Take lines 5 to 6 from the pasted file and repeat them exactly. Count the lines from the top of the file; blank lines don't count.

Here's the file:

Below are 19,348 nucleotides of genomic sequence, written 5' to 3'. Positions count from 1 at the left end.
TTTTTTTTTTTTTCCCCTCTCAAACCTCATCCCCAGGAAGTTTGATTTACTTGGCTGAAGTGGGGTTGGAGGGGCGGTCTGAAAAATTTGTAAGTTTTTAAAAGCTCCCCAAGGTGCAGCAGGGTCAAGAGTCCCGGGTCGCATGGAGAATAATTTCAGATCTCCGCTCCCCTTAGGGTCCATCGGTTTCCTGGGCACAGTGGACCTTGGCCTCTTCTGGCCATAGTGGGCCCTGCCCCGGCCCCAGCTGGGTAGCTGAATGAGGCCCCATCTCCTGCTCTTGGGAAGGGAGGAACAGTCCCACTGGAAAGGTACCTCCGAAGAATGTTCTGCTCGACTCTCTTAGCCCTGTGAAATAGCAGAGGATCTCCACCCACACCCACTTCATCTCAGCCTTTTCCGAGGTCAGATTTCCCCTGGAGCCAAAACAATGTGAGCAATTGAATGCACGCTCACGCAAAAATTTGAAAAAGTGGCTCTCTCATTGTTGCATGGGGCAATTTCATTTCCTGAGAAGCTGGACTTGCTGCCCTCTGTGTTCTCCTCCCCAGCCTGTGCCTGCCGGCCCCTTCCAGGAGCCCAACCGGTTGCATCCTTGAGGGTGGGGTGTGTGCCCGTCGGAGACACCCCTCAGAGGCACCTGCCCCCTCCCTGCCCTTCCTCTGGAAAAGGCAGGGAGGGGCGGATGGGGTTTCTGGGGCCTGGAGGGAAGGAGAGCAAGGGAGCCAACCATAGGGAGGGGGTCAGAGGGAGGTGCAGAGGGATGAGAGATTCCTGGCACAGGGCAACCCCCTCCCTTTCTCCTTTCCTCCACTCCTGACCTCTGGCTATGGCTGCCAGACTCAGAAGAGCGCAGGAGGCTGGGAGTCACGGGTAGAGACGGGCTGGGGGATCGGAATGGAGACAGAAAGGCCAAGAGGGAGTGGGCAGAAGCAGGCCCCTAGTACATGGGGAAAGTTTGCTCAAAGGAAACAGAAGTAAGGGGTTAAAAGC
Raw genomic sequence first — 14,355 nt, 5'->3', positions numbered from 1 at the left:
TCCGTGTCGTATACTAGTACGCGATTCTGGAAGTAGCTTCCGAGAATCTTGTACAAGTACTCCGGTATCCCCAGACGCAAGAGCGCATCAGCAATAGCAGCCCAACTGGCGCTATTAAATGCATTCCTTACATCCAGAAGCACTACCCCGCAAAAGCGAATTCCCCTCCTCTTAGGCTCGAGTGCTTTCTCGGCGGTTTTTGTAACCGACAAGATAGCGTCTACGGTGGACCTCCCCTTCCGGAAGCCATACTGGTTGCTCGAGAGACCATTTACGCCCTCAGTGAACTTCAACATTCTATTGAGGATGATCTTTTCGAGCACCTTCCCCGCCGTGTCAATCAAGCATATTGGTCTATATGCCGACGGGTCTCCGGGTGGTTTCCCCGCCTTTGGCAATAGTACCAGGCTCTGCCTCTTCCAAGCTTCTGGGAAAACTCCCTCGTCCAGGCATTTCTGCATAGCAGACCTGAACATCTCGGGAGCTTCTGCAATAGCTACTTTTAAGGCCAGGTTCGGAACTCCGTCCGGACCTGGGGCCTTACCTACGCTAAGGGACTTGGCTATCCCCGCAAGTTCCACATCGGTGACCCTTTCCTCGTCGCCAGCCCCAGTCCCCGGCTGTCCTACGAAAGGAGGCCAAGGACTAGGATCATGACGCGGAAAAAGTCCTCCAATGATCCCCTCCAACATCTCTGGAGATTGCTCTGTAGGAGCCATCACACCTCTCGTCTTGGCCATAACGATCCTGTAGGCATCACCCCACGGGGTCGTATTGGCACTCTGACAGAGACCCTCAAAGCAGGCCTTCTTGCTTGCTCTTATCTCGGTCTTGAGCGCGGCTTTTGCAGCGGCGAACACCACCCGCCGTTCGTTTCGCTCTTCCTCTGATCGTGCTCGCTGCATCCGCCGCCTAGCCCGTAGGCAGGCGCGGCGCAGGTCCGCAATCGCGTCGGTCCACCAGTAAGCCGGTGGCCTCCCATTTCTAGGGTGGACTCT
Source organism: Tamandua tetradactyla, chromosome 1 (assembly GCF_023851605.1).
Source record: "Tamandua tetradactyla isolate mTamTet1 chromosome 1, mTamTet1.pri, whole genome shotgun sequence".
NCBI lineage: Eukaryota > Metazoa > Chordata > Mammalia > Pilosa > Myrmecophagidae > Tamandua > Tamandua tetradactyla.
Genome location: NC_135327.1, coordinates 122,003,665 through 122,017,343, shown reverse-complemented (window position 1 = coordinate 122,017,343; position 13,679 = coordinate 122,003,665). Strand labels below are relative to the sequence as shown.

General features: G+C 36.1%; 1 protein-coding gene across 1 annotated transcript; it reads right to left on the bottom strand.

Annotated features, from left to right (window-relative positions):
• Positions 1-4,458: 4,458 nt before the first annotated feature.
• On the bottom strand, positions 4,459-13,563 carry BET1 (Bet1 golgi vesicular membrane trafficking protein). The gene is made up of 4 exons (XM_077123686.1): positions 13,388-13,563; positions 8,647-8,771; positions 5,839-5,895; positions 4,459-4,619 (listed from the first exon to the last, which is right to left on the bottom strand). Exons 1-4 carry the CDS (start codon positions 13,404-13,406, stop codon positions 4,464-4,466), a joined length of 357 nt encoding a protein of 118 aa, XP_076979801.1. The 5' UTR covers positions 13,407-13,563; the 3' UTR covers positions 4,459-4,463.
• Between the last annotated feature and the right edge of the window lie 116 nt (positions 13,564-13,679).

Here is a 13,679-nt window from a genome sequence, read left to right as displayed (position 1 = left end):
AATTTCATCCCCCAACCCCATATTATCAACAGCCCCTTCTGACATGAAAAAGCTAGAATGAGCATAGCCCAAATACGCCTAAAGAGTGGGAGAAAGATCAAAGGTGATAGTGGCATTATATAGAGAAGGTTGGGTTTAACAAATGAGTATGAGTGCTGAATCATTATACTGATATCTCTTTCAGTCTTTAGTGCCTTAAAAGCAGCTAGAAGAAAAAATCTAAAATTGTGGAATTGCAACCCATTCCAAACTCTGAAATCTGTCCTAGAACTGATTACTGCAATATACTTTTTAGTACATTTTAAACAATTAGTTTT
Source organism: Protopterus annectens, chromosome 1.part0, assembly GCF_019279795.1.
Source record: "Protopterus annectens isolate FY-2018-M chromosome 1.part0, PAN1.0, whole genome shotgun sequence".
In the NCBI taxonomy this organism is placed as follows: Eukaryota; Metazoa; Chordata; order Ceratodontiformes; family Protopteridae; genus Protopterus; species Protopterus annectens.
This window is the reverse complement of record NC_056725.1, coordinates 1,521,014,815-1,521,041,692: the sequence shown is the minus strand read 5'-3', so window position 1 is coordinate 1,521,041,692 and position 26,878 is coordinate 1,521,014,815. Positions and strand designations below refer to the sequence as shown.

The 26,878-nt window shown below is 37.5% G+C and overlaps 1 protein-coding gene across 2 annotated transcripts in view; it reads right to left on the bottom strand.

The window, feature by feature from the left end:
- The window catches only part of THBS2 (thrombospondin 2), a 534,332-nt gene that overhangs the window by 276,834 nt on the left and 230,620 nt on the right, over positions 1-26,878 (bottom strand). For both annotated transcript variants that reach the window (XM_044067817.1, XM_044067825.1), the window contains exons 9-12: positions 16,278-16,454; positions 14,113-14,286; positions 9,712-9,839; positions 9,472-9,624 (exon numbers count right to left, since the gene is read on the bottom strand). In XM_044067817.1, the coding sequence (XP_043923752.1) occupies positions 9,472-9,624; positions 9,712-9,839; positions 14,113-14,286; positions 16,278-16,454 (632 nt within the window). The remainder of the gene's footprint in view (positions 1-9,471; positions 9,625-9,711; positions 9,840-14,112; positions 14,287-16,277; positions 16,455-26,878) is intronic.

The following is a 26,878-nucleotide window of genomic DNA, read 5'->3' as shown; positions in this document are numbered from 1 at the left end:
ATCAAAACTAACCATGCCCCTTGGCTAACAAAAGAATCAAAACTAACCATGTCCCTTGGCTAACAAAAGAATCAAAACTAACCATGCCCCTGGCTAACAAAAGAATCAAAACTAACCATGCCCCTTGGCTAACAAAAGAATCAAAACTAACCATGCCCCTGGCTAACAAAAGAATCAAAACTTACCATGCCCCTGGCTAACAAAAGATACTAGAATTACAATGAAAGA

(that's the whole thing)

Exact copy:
Source organism: Tamandua tetradactyla, chromosome 1 (assembly GCF_023851605.1).
Source record: "Tamandua tetradactyla isolate mTamTet1 chromosome 1, mTamTet1.pri, whole genome shotgun sequence".